Economy expands 7.8% in 4Q

Last year’s 4.5% growth rate surpasses that of Sweden, Japan, Germany.

By SHARON WROBEL
February 17, 2011 06:36
2 minute read.
The Bank of Israel.

The Bank of Israel.. (photo credit: Ariel Jerozolimksi)

 
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The economy grew at the fastest pace in four years in the fourth quarter of 2010, driven mainly by private consumption and investments, the Central Bureau of Statistics reported Wednesday.

Gross domestic product expanded at an annualized rate of 7.8 percent in seasonally adjusted terms, compared with 4.4% in the third quarter and 5.2% in the second quarter. GDP rose a preliminary 5.4% in the second half of last year, up from 5% in the first half of the year and 3.4% in the last six months of 2009. Business growth expanded 6.1% in the second half of 2010.

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“The strong growth rate in the second half of 2010 is a reflection of the success of the government’s original and responsible economic policy, including the two-year budget formulated two years ago,” Finance Minister Yuval Steinitz said Wednesday. “This policy, together with a stable private sector, the Bank of Israel’s cautious policy and the industrial quiet that has been maintained, thanks to the economic package deal with the Histadrut labor federation and employers, have all led Israel to sound economic achievement that stands out in comparison with most OECD member countries.”

In 2010, the economy expanded 4.5%, up 0.8% compared with 2009.

GDP among OECD member countries rose an average of 2.8%. Last year, Israel’s growth rate was greater than that of Sweden (4.4%), Japan (3.7%) and Germany (3.5%), while trailing Mexico (5%), Chile (5.2%) and South Korea (6.2%).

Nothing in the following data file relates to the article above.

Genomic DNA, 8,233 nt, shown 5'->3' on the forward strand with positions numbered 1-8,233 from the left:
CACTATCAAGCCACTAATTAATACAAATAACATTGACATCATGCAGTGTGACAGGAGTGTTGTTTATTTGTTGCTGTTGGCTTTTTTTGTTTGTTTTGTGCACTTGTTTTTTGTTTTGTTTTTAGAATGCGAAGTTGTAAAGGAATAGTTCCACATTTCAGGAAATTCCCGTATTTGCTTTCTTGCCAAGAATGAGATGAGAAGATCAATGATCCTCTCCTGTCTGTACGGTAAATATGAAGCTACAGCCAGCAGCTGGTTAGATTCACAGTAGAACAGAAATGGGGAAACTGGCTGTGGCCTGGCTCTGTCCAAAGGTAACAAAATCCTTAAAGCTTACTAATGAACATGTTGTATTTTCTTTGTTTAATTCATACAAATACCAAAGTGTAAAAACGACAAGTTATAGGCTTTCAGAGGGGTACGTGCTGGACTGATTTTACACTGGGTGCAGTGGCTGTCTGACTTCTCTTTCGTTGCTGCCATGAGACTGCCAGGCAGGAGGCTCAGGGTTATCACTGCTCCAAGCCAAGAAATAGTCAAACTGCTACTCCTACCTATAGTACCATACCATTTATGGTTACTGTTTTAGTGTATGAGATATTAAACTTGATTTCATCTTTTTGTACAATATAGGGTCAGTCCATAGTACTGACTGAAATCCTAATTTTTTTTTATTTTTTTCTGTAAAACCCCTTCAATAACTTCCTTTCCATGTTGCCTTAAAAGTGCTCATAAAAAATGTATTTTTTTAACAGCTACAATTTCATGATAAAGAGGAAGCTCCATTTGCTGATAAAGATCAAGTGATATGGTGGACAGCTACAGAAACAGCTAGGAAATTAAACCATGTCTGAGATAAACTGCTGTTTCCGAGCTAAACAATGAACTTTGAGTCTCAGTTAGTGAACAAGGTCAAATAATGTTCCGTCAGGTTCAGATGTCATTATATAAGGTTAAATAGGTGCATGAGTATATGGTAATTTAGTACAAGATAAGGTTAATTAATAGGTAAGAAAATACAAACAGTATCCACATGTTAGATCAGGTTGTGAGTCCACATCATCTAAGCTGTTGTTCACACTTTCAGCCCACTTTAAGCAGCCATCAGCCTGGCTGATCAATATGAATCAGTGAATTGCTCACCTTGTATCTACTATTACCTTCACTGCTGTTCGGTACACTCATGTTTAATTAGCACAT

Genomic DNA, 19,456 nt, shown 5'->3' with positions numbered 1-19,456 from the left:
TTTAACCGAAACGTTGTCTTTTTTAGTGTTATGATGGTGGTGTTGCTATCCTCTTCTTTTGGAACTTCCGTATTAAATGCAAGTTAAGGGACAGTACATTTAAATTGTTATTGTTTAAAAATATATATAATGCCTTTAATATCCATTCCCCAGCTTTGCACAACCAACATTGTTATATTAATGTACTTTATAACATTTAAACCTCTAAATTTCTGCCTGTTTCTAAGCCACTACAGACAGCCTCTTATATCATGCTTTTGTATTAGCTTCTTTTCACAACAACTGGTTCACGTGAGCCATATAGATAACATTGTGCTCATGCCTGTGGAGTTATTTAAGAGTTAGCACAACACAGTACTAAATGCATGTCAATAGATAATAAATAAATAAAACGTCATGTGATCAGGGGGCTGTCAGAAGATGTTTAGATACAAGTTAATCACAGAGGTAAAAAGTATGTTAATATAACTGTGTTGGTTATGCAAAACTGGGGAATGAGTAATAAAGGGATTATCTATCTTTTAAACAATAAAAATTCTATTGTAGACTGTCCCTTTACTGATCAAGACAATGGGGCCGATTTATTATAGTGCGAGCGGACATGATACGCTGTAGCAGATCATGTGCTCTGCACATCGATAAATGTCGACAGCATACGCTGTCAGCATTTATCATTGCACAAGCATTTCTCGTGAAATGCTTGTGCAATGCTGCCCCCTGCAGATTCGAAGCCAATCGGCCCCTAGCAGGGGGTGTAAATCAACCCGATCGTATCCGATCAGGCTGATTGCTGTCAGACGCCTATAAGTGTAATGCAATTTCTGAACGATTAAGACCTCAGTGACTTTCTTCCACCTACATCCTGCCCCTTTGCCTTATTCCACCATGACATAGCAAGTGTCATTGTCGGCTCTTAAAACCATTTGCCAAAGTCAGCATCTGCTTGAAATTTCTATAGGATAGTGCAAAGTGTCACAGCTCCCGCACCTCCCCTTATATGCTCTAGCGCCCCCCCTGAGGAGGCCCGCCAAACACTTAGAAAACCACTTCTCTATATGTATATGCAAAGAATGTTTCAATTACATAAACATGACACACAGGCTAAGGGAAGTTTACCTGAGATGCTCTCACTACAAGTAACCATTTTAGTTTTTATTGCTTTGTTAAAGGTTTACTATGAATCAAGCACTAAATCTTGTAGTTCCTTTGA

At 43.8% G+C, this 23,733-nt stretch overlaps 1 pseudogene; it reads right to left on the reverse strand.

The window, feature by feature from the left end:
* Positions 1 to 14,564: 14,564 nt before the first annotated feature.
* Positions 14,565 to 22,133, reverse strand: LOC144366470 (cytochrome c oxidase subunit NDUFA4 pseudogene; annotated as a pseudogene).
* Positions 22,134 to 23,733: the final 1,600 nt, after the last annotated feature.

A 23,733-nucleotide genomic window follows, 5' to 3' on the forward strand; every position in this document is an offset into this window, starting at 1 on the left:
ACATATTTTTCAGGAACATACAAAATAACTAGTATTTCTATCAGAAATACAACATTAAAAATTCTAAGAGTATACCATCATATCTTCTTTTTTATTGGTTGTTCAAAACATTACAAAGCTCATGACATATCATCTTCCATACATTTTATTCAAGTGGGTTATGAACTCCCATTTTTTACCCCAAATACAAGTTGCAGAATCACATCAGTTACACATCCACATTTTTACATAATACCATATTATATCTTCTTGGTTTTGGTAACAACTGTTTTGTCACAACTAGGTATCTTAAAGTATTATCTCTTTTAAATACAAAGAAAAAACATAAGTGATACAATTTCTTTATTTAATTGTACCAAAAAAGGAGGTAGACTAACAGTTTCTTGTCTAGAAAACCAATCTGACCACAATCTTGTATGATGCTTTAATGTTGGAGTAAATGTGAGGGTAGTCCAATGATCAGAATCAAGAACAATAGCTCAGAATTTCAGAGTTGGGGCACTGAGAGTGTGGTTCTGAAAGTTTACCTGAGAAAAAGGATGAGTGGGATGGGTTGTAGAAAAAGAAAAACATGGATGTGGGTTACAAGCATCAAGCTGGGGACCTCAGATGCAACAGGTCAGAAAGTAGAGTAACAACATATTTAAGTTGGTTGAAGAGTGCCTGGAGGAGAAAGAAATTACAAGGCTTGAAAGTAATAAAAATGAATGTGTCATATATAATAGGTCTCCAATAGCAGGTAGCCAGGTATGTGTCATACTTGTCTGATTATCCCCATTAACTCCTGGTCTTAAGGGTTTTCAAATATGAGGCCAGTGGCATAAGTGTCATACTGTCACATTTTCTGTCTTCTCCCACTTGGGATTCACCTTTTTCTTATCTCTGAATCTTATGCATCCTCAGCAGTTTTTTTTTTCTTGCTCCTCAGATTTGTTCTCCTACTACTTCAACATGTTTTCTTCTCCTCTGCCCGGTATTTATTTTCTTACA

Israel should be able to maintain its growth rate if budget discipline is kept and cooperation among different groups in the economy is secured, Steinitz said.

GNP in the fourth quarter grew at the fastest pace since the same quarter in 2006, the statistics bureau said.



In a report published Sunday, the Bank of Israel said it expected GNP for the fourth quarter to be between 4.3% to 4.6%, while other economists had predicted 4% to 5%.

“The preliminary figures are a surprise and are well above our expectations and those in the market,” Harel Financial Group chief economist Michael Sarel said Wednesday. “There is still a possibility of a downward correction in the coming months. But if the figures are confirmed, inflationary pressures will be further boosted, mainly driven by the sharp surge in private consumption.

As a result, the Bank of Israel will need to raise interest rates at a much faster pace in the coming months, and the shekel would be expected to strengthen.”

Growth in the fourth quarter was helped by increased consumer and government spending and investment in fixed assets and exports, the statistics bureau said.

Private consumption grew 9.8% in the fourth quarter, up from 1.1% in the third quarter, while government spending rose 5.7%. Investment in fixed assets surged 15.9% in the fourth quarter.

Exports of goods increased an annualized 10.3% in the fourth quarter, driven by diamond trade, while imports rose 22.5%. Not including diamonds, exports of goods grew 1.1%.

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